The good news is that the incubator industry is relatively new and just taking off. About 500 business incubators house more than 6000 tenants throughout the United States, up from only 15 in 1980. New incubators are opening at the rate of 4 to 5 a month. By the year 2000, there'll be over 1000 incubators in the United States. Take the hint: Incubator companies need experienced people willing to roll up their sleeves and pitch in.
Finding Incubators: You may be pleasantly surprised to discover a couple of incubators in your own backyard. Here are three organizations that can point you to them.
Making Contact: The guardian of the gate is the incubator manager. Incubators are run by managers who also double as business counselors. They can tell you everything you need to know: kinds of tenants, how long they've been there, what stage the business is in, and most critical, which job prospects are the most fertile. Make a great impression. Get on their wrong side and you don't stand a prayer.
High-potential incubators are fertile business investments. It's something to keep in mind if you're sitting on a hefty severance package. More than just a great job, an incubator could also be an exciting investment. Be careful. First, you have to have an entrepreneurial gene dormant somewhere. As soon as you become a business partner, you're elevated your job to a 7-day-a-week obsession. Second, be sure to research the company thoroughly and get solid advice from a battle-worn attorney and accountant.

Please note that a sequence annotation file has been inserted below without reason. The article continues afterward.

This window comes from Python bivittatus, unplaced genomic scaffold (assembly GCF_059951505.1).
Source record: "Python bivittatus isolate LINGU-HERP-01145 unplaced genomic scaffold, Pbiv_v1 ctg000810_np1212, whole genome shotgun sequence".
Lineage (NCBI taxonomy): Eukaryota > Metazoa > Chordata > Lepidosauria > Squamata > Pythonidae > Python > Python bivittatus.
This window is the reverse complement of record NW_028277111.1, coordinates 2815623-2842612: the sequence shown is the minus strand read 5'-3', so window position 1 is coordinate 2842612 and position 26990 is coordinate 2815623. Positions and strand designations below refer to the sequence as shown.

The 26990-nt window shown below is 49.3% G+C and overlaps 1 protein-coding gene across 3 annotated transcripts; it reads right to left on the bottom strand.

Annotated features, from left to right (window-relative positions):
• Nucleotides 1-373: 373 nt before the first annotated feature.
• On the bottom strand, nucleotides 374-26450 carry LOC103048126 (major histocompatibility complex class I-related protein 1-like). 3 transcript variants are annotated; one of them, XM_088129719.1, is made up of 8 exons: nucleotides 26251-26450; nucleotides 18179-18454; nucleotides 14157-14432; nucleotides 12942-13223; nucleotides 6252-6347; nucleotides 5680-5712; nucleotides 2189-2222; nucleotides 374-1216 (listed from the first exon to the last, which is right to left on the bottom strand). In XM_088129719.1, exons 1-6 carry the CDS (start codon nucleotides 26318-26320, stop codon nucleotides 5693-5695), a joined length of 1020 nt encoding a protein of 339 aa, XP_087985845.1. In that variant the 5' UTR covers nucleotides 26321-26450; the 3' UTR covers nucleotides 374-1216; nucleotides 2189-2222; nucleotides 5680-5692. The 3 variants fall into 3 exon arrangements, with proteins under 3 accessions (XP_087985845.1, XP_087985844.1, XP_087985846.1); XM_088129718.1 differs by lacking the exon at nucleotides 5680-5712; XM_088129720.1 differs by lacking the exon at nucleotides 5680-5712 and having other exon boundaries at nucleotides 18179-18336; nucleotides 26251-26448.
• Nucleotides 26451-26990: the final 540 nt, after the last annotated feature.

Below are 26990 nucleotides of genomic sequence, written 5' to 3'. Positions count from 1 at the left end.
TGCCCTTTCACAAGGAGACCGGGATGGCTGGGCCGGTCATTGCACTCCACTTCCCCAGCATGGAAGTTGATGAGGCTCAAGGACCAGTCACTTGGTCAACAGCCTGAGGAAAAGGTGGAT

Run by universities throughout the United States, research parks are a sophisticated relative of incubators. Rather than housing different companies in one building, research parks are aligned with technologies that the university is developing. Whereas incubators nurture start-up companies, research parks house mostly mid-size and large companies, according to the Association of University-Related Research Parks, a central clearinghouse for information on planning, construction, marketing, and management of university research parks. Research park companies can take advantage of the university's facilities, faculty, and student body. Approximately 210,000 people work for 2800 companies located in research parks.